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Dennison Railroad Depot Museum
Photograph courtesy of the Dennison Railroad Depot Museum

The railroad facilities at Dennison included car and locomotive shops, a blacksmith shop, boiler shop, tin shop, carpenter shop, a roundhouse, brass foundry, lumber and coal yards. The passenger depot as constructed sometime between 1844 and before 1900. Today the Pennsylvania Depot, acquired by the village, is the only former railroad structure still standing in Dennison. The Pennsylvania Railroad Depot at Dennison is basically a rectangular, one and one-half-story, gable roofed building.  It is located on the north side of the tracks, just northwest of the site where the railroad’s shops and roundhouses formerly stood.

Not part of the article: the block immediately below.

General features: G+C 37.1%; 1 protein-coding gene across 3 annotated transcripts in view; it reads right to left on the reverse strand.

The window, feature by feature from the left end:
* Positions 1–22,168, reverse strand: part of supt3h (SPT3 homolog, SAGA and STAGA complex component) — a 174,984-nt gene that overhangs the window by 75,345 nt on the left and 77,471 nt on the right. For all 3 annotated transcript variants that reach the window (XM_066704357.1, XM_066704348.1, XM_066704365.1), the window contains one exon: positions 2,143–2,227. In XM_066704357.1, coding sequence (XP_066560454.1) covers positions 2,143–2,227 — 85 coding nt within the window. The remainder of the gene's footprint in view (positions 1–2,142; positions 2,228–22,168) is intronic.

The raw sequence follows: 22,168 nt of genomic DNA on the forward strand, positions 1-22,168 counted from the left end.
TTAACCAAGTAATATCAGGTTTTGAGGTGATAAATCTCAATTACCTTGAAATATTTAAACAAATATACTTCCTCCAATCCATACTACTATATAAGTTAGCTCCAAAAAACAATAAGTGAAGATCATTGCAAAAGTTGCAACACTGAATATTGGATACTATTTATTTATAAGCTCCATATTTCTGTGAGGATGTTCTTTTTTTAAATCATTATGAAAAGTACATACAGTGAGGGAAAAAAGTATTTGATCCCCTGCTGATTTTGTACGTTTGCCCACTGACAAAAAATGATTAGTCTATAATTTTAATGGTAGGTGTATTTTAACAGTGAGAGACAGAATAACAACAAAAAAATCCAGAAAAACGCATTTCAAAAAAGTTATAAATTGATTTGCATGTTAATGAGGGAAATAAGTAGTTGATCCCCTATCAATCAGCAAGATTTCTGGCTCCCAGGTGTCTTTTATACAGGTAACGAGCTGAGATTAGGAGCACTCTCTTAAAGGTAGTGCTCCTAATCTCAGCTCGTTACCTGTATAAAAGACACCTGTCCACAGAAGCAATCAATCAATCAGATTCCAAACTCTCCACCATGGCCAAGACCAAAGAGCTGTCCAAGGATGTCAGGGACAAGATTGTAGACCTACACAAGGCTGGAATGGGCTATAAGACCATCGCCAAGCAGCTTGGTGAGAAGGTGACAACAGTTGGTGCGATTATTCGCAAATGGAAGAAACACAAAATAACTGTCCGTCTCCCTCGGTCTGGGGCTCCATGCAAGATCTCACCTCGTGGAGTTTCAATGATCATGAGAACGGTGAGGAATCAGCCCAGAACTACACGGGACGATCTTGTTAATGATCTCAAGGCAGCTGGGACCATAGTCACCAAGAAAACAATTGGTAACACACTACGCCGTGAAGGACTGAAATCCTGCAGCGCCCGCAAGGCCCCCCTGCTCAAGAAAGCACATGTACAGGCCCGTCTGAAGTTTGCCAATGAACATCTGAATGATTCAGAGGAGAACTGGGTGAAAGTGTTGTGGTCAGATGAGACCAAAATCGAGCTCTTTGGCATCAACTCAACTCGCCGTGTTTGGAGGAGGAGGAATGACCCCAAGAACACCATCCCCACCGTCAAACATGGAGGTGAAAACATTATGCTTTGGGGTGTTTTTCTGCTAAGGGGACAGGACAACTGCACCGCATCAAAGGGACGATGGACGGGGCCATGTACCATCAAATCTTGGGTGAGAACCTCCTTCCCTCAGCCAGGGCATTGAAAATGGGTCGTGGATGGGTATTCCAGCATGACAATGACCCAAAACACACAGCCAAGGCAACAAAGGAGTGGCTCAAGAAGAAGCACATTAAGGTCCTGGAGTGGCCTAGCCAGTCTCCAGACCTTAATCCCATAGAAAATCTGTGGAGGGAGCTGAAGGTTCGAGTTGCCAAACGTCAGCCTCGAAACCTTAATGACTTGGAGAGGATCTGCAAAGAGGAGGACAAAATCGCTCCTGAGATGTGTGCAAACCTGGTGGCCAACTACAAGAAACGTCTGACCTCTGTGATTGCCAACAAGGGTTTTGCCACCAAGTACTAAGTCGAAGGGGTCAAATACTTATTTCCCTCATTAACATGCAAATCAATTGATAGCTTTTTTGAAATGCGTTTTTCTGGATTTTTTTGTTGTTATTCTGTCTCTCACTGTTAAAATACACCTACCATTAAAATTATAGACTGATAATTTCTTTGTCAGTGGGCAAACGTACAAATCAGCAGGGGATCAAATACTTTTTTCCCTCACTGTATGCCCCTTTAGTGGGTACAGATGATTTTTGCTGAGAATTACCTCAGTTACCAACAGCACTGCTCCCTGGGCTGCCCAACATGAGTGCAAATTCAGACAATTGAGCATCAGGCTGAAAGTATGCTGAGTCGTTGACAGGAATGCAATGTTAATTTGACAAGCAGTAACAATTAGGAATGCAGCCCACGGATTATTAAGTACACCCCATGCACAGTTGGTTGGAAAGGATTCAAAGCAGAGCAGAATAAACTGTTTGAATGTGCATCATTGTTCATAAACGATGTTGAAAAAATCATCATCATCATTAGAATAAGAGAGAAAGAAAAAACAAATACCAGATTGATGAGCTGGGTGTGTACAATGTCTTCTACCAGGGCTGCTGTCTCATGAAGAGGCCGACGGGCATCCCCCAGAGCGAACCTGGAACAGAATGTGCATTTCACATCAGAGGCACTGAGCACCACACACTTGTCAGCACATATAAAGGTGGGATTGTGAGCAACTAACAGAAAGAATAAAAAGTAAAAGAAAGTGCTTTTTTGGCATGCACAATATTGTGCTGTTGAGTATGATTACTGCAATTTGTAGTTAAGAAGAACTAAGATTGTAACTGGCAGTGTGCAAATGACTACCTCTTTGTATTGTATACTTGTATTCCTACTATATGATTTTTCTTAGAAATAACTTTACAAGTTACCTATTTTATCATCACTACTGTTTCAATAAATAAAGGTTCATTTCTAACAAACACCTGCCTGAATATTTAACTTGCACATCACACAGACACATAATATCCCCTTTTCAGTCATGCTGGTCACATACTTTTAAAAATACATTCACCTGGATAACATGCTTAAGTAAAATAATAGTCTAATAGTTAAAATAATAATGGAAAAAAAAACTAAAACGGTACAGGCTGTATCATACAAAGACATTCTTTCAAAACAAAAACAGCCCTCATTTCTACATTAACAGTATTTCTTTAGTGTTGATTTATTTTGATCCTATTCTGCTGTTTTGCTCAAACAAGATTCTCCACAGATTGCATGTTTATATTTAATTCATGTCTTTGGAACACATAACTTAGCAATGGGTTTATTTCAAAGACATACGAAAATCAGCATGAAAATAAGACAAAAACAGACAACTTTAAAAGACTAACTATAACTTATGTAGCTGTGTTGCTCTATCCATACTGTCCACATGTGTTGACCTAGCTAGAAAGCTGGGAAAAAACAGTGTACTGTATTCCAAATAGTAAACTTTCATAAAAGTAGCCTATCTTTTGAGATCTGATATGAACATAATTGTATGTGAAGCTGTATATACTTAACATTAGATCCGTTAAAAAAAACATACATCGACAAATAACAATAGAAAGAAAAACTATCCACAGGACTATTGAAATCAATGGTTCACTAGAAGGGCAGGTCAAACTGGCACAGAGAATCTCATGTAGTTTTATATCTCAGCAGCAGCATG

The Pennsylvania Railroad Depot And Baggage Room was listed in the National Register of Historic Places on September 8, 1976 and due to its national significance, was designated a National Historic Landmark on June 17, 2011. The Pennsylvania Railroad Depot and Baggage Room, once the third most active canteen in the United States, is now the Dennison Railroad Depot Museum.

Compiled from Jeff Brown, Pennsylvania Railroad Depot and Baggage Room NRHP Nomination, Ohio SHPO May 23, 2007, and Donna Grave, Tending the Homefront: The Many Roles of Bay Area Women during World War II (essay).

Find out more by visiting the Dennison Railroad Depot Museum:
http://dennisondepot.org/